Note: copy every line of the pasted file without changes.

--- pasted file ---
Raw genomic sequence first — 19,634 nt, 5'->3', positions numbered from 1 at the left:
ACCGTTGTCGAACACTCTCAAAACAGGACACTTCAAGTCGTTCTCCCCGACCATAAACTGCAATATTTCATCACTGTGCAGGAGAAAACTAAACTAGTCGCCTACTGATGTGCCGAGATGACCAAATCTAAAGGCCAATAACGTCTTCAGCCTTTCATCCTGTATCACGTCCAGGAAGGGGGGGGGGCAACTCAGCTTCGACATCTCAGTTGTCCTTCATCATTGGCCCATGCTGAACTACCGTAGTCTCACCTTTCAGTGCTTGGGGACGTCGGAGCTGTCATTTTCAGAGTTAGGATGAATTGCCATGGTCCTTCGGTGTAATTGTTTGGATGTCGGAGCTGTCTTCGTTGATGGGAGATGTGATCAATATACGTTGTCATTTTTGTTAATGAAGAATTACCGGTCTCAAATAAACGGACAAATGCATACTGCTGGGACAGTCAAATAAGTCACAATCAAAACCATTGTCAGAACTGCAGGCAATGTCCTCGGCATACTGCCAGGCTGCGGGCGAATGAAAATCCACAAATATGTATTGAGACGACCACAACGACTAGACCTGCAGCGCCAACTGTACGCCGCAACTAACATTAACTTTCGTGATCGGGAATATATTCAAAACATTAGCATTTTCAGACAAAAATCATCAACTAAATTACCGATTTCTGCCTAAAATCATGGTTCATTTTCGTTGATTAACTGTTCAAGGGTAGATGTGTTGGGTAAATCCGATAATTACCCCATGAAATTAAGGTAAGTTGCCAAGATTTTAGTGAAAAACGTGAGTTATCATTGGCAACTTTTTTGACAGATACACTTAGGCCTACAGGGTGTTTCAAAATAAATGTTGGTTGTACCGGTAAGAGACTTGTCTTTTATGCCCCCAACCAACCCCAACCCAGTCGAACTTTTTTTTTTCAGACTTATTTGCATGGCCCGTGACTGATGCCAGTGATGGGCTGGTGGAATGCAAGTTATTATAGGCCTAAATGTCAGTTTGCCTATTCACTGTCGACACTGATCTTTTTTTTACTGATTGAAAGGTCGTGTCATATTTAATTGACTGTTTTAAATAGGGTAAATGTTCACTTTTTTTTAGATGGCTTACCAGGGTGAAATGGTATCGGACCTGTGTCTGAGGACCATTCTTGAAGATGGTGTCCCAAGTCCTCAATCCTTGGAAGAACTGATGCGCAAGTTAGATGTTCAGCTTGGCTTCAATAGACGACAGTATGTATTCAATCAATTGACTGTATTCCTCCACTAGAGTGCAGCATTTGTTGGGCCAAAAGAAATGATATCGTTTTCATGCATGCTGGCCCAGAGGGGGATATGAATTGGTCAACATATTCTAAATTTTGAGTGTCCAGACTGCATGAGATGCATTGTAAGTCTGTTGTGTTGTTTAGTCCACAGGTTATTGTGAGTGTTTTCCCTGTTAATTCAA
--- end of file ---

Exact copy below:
Raw genomic sequence first — 19,634 nt, 5'->3', positions numbered from 1 at the left:
ACCGTTGTCGAACACTCTCAAAACAGGACACTTCAAGTCGTTCTCCCCGACCATAAACTGCAATATTTCATCACTGTGCAGGAGAAAACTAAACTAGTCGCCTACTGATGTGCCGAGATGACCAAATCTAAAGGCCAATAACGTCTTCAGCCTTTCATCCTGTATCACGTCCAGGAAGGGGGGGGGGCAACTCAGCTTCGACATCTCAGTTGTCCTTCATCATTGGCCCATGCTGAACTACCGTAGTCTCACCTTTCAGTGCTTGGGGACGTCGGAGCTGTCATTTTCAGAGTTAGGATGAATTGCCATGGTCCTTCGGTGTAATTGTTTGGATGTCGGAGCTGTCTTCGTTGATGGGAGATGTGATCAATATACGTTGTCATTTTTGTTAATGAAGAATTACCGGTCTCAAATAAACGGACAAATGCATACTGCTGGGACAGTCAAATAAGTCACAATCAAAACCATTGTCAGAACTGCAGGCAATGTCCTCGGCATACTGCCAGGCTGCGGGCGAATGAAAATCCACAAATATGTATTGAGACGACCACAACGACTAGACCTGCAGCGCCAACTGTACGCCGCAACTAACATTAACTTTCGTGATCGGGAATATATTCAAAACATTAGCATTTTCAGACAAAAATCATCAACTAAATTACCGATTTCTGCCTAAAATCATGGTTCATTTTCGTTGATTAACTGTTCAAGGGTAGATGTGTTGGGTAAATCCGATAATTACCCCATGAAATTAAGGTAAGTTGCCAAGATTTTAGTGAAAAACGTGAGTTATCATTGGCAACTTTTTTGACAGATACACTTAGGCCTACAGGGTGTTTCAAAATAAATGTTGGTTGTACCGGTAAGAGACTTGTCTTTTATGCCCCCAACCAACCCCAACCCAGTCGAACTTTTTTTTTTCAGACTTATTTGCATGGCCCGTGACTGATGCCAGTGATGGGCTGGTGGAATGCAAGTTATTATAGGCCTAAATGTCAGTTTGCCTATTCACTGTCGACACTGATCTTTTTTTTACTGATTGAAAGGTCGTGTCATATTTAATTGACTGTTTTAAATAGGGTAAATGTTCACTTTTTTTTAGATGGCTTACCAGGGTGAAATGGTATCGGACCTGTGTCTGAGGACCATTCTTGAAGATGGTGTCCCAAGTCCTCAATCCTTGGAAGAACTGATGCGCAAGTTAGATGTTCAGCTTGGCTTCAATAGACGACAGTATGTATTCAATCAATTGACTGTATTCCTCCACTAGAGTGCAGCATTTGTTGGGCCAAAAGAAATGATATCGTTTTCATGCATGCTGGCCCAGAGGGGGATATGAATTGGTCAACATATTCTAAATTTTGAGTGTCCAGACTGCATGAGATGCATTGTAAGTCTGTTGTGTTGTTTAGTCCACAGGTTATTGTGAGTGTTTTCCCTGTTAATTCAA